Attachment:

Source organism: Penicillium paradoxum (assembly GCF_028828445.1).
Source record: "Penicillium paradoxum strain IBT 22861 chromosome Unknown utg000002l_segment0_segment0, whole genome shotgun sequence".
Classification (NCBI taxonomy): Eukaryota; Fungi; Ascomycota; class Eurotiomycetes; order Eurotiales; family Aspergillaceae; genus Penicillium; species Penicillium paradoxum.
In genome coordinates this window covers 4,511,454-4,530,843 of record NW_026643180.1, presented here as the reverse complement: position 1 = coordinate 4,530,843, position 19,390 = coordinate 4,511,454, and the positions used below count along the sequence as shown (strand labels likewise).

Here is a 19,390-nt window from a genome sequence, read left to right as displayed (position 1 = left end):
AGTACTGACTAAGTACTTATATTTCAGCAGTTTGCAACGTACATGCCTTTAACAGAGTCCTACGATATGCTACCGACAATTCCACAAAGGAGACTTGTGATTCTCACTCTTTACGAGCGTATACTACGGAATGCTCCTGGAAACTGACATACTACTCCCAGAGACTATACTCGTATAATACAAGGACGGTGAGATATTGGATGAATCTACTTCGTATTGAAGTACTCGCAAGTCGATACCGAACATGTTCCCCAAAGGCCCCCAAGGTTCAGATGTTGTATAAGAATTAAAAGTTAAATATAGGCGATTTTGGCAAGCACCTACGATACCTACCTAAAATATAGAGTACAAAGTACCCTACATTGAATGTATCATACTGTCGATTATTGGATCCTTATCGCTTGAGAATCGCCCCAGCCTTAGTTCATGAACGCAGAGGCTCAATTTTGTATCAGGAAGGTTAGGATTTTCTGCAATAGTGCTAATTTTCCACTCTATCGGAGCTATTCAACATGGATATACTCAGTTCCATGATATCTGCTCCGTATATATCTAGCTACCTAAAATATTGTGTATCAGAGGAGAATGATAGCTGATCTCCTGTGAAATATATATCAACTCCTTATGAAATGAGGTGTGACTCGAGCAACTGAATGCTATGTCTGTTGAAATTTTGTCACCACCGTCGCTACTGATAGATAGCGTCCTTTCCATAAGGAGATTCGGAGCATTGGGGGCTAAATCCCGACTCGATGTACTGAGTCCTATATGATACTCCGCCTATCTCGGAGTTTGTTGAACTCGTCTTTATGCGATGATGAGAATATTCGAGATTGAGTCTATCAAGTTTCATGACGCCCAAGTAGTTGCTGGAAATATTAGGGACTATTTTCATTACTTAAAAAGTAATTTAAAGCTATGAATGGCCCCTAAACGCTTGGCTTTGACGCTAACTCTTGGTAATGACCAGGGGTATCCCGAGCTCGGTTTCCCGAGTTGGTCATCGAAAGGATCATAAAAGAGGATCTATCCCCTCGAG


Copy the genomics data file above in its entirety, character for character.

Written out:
Source organism: Penicillium paradoxum (assembly GCF_028828445.1).
Source record: "Penicillium paradoxum strain IBT 22861 chromosome Unknown utg000002l_segment0_segment0, whole genome shotgun sequence".
Classification (NCBI taxonomy): Eukaryota; Fungi; Ascomycota; class Eurotiomycetes; order Eurotiales; family Aspergillaceae; genus Penicillium; species Penicillium paradoxum.
In genome coordinates this window covers 4,511,454-4,530,843 of record NW_026643180.1, presented here as the reverse complement: position 1 = coordinate 4,530,843, position 19,390 = coordinate 4,511,454, and the positions used below count along the sequence as shown (strand labels likewise).

Here is a 19,390-nt window from a genome sequence, read left to right as displayed (position 1 = left end):
AGTACTGACTAAGTACTTATATTTCAGCAGTTTGCAACGTACATGCCTTTAACAGAGTCCTACGATATGCTACCGACAATTCCACAAAGGAGACTTGTGATTCTCACTCTTTACGAGCGTATACTACGGAATGCTCCTGGAAACTGACATACTACTCCCAGAGACTATACTCGTATAATACAAGGACGGTGAGATATTGGATGAATCTACTTCGTATTGAAGTACTCGCAAGTCGATACCGAACATGTTCCCCAAAGGCCCCCAAGGTTCAGATGTTGTATAAGAATTAAAAGTTAAATATAGGCGATTTTGGCAAGCACCTACGATACCTACCTAAAATATAGAGTACAAAGTACCCTACATTGAATGTATCATACTGTCGATTATTGGATCCTTATCGCTTGAGAATCGCCCCAGCCTTAGTTCATGAACGCAGAGGCTCAATTTTGTATCAGGAAGGTTAGGATTTTCTGCAATAGTGCTAATTTTCCACTCTATCGGAGCTATTCAACATGGATATACTCAGTTCCATGATATCTGCTCCGTATATATCTAGCTACCTAAAATATTGTGTATCAGAGGAGAATGATAGCTGATCTCCTGTGAAATATATATCAACTCCTTATGAAATGAGGTGTGACTCGAGCAACTGAATGCTATGTCTGTTGAAATTTTGTCACCACCGTCGCTACTGATAGATAGCGTCCTTTCCATAAGGAGATTCGGAGCATTGGGGGCTAAATCCCGACTCGATGTACTGAGTCCTATATGATACTCCGCCTATCTCGGAGTTTGTTGAACTCGTCTTTATGCGATGATGAGAATATTCGAGATTGAGTCTATCAAGTTTCATGACGCCCAAGTAGTTGCTGGAAATATTAGGGACTATTTTCATTACTTAAAAAGTAATTTAAAGCTATGAATGGCCCCTAAACGCTTGGCTTTGACGCTAACTCTTGGTAATGACCAGGGGTATCCCGAGCTCGGTTTCCCGAGTTGGTCATCGAAAGGATCATAAAAGAGGATCTATCCCCTCGAG